Nevertheless, in the absence of a defined standard, systematic data acquisitions of single centers are more essential to establish effective protocols. Compared with earlier single-center studies,5,12,24–27,29–34 we report one of the largest single-center cohorts treated by the same core team with a standardized approach and with minimal antiepileptic drug (AED) changes, allowing for a more meaningful evaluation of DBS effects.

Methods

Study Cohort

All adult epilepsy patients who underwent ANT DBS implantation between August 2011 and June 2019 were included in the study. They were prospectively followed regarding their seizure frequency, seizure semiology, and stimulation side effects. Relevant clinical and demographic data were extracted from the patient files. The respective epilepsy syndromes were classified in a multidisciplinary case conference based on results of the presurgical multimodal diagnostic testing, including electroencephalography (EEG), seizure semiology, MRI, nuclear imaging, and neuropsychological testing. All patients were urged to use a seizure diary to objectify the therapy outcome.

Conditions for ANT DBS implantation were adult age, drug-resistant epilepsy, a complete video-EEG evaluation at our epilepsy monitoring unit, an unpromising surgical therapy option or unsuccessful resective surgery, and disabling seizures at least once a month (i.e., motor seizures with impaired awareness such as focal to bilateral tonic-clonic seizures, hyperkinetic seizures, or astatic seizures). Contraindications encompassed severe depression; suicide attempts; history of psychosis, dementia, extensive parenchymal damage including the thalamus, or general surgery or anesthesia contraindications; and involvement in contact sports with a high risk of device damage.

Surgical Procedures and Electrode Localization

Implantation of the ANT DBS device was conducted in a two-step procedure. First, the stimulation electrodes (model 3387, 1.27-mm lead body diameter, contact length 1.5 mm, intercontact distance 1.5 mm; Medtronic) were stereotactically implanted into the ANT. A Zeppelin stereotactic head frame (adeor medical AG) was applied to the patient’s skull, and a full head CT scan was obtained with a 1-mm slice thickness.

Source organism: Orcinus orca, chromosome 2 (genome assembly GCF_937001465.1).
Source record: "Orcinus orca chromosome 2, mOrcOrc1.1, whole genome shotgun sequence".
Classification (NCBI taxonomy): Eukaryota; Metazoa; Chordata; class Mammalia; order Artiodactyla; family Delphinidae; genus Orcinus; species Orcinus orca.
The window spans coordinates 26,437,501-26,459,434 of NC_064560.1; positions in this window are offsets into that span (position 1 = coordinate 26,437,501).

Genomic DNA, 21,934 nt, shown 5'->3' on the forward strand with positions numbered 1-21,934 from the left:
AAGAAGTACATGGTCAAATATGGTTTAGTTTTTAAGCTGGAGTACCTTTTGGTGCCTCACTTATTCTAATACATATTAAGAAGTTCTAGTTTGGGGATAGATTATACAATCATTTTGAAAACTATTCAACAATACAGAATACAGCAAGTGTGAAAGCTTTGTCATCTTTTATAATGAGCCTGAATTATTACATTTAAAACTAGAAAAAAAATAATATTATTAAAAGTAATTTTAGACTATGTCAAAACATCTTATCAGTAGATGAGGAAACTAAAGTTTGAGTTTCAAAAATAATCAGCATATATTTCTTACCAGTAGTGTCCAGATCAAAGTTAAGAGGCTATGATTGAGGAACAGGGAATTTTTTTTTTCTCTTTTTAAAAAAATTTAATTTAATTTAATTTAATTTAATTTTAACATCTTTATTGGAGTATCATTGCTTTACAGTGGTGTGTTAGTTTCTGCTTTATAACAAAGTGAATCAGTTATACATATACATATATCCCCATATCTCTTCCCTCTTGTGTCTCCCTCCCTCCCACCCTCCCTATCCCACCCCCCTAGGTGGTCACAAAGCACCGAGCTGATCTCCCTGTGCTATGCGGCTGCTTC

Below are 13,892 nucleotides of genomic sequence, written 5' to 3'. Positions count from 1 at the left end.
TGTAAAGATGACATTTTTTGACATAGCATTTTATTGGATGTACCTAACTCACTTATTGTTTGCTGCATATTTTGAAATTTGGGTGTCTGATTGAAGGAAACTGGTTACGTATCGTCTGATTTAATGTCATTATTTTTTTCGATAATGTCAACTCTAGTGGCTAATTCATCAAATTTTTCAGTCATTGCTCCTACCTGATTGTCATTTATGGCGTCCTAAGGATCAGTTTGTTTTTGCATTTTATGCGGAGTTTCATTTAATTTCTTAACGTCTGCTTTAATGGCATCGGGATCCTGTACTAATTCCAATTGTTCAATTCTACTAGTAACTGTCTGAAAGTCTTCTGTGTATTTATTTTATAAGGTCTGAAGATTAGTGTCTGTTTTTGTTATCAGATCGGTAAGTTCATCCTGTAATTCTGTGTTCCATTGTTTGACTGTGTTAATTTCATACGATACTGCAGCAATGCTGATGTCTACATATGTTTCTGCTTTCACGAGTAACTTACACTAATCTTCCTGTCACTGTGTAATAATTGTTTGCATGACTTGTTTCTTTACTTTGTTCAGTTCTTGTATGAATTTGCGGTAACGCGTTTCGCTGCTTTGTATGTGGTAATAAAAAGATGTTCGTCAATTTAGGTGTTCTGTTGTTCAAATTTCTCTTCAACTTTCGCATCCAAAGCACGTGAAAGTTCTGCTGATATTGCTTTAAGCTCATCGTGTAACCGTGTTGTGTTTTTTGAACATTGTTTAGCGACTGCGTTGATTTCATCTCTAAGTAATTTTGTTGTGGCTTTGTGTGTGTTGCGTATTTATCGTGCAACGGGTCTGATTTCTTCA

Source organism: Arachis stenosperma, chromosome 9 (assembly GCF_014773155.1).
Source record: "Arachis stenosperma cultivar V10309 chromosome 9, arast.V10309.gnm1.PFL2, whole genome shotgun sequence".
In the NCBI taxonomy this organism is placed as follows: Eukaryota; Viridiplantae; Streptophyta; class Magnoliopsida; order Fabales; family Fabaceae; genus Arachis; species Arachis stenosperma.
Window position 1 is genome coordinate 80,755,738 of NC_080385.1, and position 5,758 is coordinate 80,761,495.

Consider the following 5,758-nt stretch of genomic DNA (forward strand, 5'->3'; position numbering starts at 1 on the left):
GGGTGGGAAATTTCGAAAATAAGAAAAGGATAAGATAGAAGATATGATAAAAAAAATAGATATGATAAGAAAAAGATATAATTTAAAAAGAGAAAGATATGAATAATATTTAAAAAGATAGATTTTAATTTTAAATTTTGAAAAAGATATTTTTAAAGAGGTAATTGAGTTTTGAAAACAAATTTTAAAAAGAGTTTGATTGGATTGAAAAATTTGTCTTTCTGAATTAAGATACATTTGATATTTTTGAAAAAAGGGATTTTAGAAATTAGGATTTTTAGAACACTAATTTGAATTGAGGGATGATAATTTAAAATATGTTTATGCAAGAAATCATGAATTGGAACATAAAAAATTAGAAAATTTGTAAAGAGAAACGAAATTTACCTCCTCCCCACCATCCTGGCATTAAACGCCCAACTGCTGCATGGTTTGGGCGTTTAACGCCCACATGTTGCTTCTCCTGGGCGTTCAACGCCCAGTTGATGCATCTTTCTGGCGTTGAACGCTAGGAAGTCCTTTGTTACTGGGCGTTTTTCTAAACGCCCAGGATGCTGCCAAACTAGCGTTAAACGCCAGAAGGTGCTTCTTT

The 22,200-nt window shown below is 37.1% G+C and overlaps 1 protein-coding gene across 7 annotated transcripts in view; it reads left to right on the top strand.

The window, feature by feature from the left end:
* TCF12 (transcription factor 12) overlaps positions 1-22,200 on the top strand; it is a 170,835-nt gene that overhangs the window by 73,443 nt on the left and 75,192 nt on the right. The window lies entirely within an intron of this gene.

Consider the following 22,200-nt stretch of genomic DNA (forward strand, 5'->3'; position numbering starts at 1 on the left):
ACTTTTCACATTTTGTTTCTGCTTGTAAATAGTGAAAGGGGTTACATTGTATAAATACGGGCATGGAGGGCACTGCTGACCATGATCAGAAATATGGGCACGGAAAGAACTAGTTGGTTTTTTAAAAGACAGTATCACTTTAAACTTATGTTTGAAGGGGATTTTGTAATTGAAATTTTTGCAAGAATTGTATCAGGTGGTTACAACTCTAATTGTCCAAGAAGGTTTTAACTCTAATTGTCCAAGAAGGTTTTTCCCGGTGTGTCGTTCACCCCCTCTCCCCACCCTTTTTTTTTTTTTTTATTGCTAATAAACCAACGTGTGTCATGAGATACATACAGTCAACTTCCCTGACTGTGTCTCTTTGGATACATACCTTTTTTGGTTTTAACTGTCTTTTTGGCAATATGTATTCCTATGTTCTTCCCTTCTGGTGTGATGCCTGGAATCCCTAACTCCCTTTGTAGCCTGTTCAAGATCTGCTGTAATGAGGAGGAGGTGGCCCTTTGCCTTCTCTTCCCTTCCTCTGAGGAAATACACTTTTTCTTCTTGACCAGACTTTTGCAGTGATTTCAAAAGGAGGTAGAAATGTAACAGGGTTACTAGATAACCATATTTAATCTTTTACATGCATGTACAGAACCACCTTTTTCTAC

The implantation planning was based on the coregistered stereotactic CT and preoperative 3T high-resolution MRI head scans. The ANT was always approached transventricularly, setting the preliminary target at 12 mm superior, 5–6 mm lateral, and 0–2 mm anterior to the midcommissural point. These standard target coordinates were adjusted based on individual anatomical landmarks, aiming at an anterior and superior electrode position within the ANT. A postoperative high-resolution CT scan was acquired to rule out intracranial bleeding and to confirm the electrode position. In a second surgery, typically performed 2 days later, the thalamic stimulation electrodes were extended and subcutaneously connected with a nonrechargeable, fully implantable pulse generator (IPG; Activa PC; Medtronic) located in a subcutaneous infraclavicular or abdominal pouch. Both surgeries were performed under general anesthesia and without microelectrode recording. The antiepileptic medication remained unchanged, except in patients with coagulopathy who were on a regimen of valproate.

The anatomical location of the stimulation electrodes was verified via coregistration of the preoperative MRI and postoperative CT or MRI scans. The coregistration and 3D visualization was performed using Amira (Thermo Fisher Scientific) and a MATLAB-based open-source toolbox (Lead DBS).35 The latter approach included a transformation into the Montreal Neurological Institute standard stereotactic space using the SyN registration method as implemented in Advanced Normalization Tools.36 The DISTAL atlas37 was used for 3D visualization of the lead trajectories and their relative position to thalamic subnuclei.

Stimulation Initiation and Therapeutic Strategies